Abstract: Purpose – The purpose of this paper is to critically examine the impact of a growth enhancement support scheme (GESS) on youth development in informal farm entrepreneurship in Nigeria. Its special focus is to investigate the impact of the GESS on rural youths’ adoption of new technologies needed to sustainably increase food security in Nigeria. Design/ methodology/ approach – This paper adopts a survey research technique, aimed at gathering information from a representative sample of the population, as it is essentially cross-sectional, describing and interpreting the current situation. A total of 800 rural youths were sampled across the six geopolitical zones of Nigeria. Findings – The result from the use of a bivariate probit model indicate that the GESS has a significant impact on rural youths’ innovations in farming. Practical implication – This suggests that information and communication technology (ICT) could provide new opportunities for making farming more interesting and enterprising for rural young people. Social implication – It implies that while old male and female farmers are less likely to adopt the new farming technologies needed to achieve Nigeria’s agricultural transformation agenda (ATA), a younger generation can help introduce new technologies, whilst also learning from traditional methods. Originality/ value – This research adds to the literature on informal farm entrepreneurship and rural communities’ debate in developing countries. It concludes that engaging youths in GESS should form the foundation of the ATA in Nigeria, which, in turn, would offer adequate combination of new and traditional solutions to address the challenges of food insecurity in sub-Saharan Africa.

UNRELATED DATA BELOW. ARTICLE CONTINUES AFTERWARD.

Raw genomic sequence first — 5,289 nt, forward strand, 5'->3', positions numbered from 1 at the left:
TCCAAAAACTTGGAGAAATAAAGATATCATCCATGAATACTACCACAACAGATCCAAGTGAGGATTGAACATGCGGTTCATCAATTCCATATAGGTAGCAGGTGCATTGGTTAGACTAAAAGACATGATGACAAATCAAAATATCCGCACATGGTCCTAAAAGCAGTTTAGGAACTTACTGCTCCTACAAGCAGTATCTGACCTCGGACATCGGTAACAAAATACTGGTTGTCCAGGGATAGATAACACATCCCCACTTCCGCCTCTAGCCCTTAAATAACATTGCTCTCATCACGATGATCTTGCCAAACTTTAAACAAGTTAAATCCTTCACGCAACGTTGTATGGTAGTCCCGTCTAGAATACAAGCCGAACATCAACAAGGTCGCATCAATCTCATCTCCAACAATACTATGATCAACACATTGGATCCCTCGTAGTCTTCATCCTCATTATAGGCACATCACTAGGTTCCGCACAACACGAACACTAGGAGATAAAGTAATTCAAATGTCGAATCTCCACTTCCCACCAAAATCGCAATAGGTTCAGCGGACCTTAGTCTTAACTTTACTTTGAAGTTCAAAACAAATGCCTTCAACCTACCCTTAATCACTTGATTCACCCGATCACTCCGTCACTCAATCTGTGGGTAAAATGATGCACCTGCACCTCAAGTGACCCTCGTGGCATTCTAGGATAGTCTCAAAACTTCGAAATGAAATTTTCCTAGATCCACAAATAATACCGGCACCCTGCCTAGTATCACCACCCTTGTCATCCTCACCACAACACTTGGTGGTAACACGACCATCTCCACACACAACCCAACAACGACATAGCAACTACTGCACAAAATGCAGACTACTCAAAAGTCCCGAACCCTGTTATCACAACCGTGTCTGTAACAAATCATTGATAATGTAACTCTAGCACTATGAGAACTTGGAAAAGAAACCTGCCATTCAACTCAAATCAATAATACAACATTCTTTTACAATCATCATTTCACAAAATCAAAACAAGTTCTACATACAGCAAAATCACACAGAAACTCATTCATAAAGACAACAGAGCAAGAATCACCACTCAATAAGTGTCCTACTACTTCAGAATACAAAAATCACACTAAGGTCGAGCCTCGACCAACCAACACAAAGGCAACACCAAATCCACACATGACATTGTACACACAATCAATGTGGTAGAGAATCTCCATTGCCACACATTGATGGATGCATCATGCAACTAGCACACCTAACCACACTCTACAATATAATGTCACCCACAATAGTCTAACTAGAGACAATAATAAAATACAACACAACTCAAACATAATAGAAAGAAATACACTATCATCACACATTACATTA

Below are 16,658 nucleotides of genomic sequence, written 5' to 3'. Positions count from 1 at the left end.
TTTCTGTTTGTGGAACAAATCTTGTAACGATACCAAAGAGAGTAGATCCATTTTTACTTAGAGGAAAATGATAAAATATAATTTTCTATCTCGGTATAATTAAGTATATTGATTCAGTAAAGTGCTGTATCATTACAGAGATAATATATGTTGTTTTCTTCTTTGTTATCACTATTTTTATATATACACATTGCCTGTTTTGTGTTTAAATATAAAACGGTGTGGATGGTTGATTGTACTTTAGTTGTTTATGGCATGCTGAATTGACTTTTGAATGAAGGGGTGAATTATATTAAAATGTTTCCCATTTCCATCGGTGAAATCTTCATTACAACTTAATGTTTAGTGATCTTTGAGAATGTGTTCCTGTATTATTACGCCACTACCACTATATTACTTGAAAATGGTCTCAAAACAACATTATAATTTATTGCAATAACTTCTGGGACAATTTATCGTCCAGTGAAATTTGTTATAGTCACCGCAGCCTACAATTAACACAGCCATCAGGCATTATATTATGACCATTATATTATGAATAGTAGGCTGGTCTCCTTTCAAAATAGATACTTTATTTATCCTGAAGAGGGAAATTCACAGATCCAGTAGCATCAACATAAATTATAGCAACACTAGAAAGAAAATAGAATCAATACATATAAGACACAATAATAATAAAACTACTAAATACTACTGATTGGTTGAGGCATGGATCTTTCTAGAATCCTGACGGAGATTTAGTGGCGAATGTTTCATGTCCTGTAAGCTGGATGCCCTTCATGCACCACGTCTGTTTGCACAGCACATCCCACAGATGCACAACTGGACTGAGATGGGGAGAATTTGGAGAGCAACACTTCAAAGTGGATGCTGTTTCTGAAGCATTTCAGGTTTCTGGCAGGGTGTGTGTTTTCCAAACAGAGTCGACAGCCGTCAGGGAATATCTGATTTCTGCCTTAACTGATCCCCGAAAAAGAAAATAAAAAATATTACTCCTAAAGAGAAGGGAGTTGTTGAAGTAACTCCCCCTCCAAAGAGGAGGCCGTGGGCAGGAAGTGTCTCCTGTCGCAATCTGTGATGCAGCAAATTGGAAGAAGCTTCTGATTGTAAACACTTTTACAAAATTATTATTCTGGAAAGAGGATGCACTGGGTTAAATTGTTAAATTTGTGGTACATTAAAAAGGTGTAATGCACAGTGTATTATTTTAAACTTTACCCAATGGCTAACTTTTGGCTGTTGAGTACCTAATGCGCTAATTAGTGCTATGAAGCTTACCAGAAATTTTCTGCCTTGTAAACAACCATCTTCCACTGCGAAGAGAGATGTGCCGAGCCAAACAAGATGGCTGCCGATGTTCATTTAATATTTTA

Keywords: Youth Development Initiative, Informal Farm Entrepreneurship, Growth Enhancement Support Scheme (GESS), Rural Communities in Nigeria
    Date: 2020–01
  6. By: David Nguyen (Economic Statistics Centre of Excellence); Marta Paczos (Economic Statistics Centre of Excellence)
    Abstract: The amount and variety of data that companies collect, aggregate and analyse has increased dramatically in recent years. This paper investigates how the economic value of data can be conceptualised and measured from a business perspective. It discusses data monetisation as a strategy for developing new business models or enhancing traditional ones, and proposes a new taxonomy for data that focuses on measuring its business value. The paper also discusses how different data characteristics and types affect economic value, before examining the role of cross-border data flows as a key enabler of our global economy. As part of this discussion, the concept of a "global data value chain" is presented, based on the idea that digitalisation enables the physical detachment of data collection, analysis, storage and monetisation. The paper concludes with a summary and discussion of the most promising avenues for measuring the economic value of data.
    Keywords: digital, science and technology
    Date: 2020–08–26